Kurdish authorities said they transferred 21 orphans from a squalid displacement camp in northeast Syria on Saturday, including two French children who are set to be repatriated.
The children, including some from France, Egypt and Dagestan, were only a fraction of the 224 orphans living in Al-Hol camp, home to thousands of relatives of Islamic State group fighters.
They were transferred to the Kurdish-run settlement of Roj, also in northeast Syria, said Jaber Mustafa, an official at Al-Hol.
He did not say why only 21 orphans were being transferred but argued that Roj is better equipped to host orphans.
“The child care centres in Al-Hol lack many basic services,” including trained specialists and educators, he said.
Two French orphans are among those being transferred, said another camp official who asked not to be named because he was not authorised to speak on the issue.
They will be handed to a representative of the French government who will then repatriate them, the official added, without providing a timeline.
The repatriation, according to the official, is taking place at the request of Paris.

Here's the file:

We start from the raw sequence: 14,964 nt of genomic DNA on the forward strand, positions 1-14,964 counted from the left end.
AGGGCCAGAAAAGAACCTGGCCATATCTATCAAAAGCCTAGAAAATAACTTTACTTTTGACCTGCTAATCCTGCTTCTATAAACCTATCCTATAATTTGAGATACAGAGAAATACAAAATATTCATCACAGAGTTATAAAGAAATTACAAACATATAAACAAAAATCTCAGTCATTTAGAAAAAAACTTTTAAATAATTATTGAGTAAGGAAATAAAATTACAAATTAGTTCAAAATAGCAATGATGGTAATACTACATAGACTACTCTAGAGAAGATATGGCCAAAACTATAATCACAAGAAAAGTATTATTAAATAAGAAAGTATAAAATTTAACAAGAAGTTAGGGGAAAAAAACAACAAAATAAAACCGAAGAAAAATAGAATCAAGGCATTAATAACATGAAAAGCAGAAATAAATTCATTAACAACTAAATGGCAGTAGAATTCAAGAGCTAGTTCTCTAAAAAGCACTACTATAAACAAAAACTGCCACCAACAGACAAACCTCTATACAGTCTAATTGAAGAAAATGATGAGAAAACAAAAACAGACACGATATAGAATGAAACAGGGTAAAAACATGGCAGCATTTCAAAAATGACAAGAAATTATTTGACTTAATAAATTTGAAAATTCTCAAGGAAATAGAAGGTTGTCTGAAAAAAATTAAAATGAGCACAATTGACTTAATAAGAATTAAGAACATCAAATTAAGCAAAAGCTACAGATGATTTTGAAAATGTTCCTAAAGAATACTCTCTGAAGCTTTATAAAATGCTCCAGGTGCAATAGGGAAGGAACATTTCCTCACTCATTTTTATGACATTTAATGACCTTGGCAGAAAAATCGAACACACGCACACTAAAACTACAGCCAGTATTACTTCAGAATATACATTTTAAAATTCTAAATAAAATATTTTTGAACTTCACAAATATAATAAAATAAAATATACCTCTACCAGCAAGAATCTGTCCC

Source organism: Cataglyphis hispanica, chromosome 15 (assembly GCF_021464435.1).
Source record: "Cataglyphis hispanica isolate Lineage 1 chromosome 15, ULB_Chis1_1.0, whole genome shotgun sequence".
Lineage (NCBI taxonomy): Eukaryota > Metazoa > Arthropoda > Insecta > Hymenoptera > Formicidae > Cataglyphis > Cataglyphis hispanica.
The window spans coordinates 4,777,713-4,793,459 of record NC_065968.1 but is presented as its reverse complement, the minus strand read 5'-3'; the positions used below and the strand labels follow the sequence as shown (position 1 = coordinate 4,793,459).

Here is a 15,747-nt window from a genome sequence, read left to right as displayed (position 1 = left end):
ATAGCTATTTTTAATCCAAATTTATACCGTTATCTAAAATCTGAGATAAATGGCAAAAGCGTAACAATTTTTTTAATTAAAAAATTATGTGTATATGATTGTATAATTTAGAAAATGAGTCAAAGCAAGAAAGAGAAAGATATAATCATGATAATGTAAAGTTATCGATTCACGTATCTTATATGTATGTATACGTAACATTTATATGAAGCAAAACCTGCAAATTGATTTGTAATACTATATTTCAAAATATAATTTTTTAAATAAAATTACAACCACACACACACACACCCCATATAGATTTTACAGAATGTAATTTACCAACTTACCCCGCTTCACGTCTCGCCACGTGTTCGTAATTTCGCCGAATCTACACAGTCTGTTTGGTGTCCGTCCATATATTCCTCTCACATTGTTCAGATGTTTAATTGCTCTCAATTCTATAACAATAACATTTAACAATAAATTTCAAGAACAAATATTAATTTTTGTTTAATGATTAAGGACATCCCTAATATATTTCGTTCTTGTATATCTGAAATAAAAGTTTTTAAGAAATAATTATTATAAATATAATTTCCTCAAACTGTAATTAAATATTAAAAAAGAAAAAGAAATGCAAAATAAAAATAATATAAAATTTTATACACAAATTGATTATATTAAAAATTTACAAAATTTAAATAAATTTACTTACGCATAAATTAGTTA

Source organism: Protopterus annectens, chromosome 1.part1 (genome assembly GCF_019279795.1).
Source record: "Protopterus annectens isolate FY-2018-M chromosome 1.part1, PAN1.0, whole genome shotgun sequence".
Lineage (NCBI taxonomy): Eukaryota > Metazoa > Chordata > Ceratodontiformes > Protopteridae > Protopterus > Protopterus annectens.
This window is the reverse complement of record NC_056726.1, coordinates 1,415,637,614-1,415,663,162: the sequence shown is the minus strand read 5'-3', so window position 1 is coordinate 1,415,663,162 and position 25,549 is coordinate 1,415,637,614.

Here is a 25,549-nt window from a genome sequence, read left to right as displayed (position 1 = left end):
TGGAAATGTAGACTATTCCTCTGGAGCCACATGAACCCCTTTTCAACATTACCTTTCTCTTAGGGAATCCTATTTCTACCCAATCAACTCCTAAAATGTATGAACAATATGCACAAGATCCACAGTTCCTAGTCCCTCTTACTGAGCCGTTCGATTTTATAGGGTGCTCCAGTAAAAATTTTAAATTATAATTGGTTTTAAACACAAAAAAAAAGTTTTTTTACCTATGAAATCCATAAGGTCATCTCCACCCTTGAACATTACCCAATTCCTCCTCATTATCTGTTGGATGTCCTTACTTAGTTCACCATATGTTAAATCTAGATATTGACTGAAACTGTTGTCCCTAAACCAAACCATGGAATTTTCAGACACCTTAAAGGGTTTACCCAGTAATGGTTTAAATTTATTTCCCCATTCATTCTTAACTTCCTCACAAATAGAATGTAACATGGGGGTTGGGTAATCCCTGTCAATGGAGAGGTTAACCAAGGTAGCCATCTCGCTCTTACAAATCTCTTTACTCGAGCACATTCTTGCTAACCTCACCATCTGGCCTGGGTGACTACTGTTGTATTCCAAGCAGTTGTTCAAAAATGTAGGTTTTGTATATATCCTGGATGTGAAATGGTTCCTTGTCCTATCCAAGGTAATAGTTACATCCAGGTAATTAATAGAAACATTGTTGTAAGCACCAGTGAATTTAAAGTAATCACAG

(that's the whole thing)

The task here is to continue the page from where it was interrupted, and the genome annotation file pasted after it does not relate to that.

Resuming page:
Kurdish authorities say they are holding around 12,000 foreigners from countries other than Iraq, including 4,000 women and 8,000 children, in three displacement camps in northeastern Syria. The majority are being held in Al-Hol.
The fate of foreign jihadists and their relatives detained in the Kurdish region of Syria has been a politically difficult issue for their own governments.
Countries such as France and Belgium that have large contingents of nationals in such camps have been reluctant to bring them home, while the Kurds warn they cannot keep them much longer.
France has so far allowed some children back on a case-by-case basis.
UN investigators this month called for at least the children to be repatriated, notably because their lack of papers put them in a “particularly precarious” situation.
A Kurdish Red Crescent spokesperson told AFP this month that 371 children were among the 517 people who died in Al-Hol in 2019.
Malnutrition, poor healthcare for newborns and hypothermia were among the main causes of death among children, Dalal Ismail told AFP at the camp.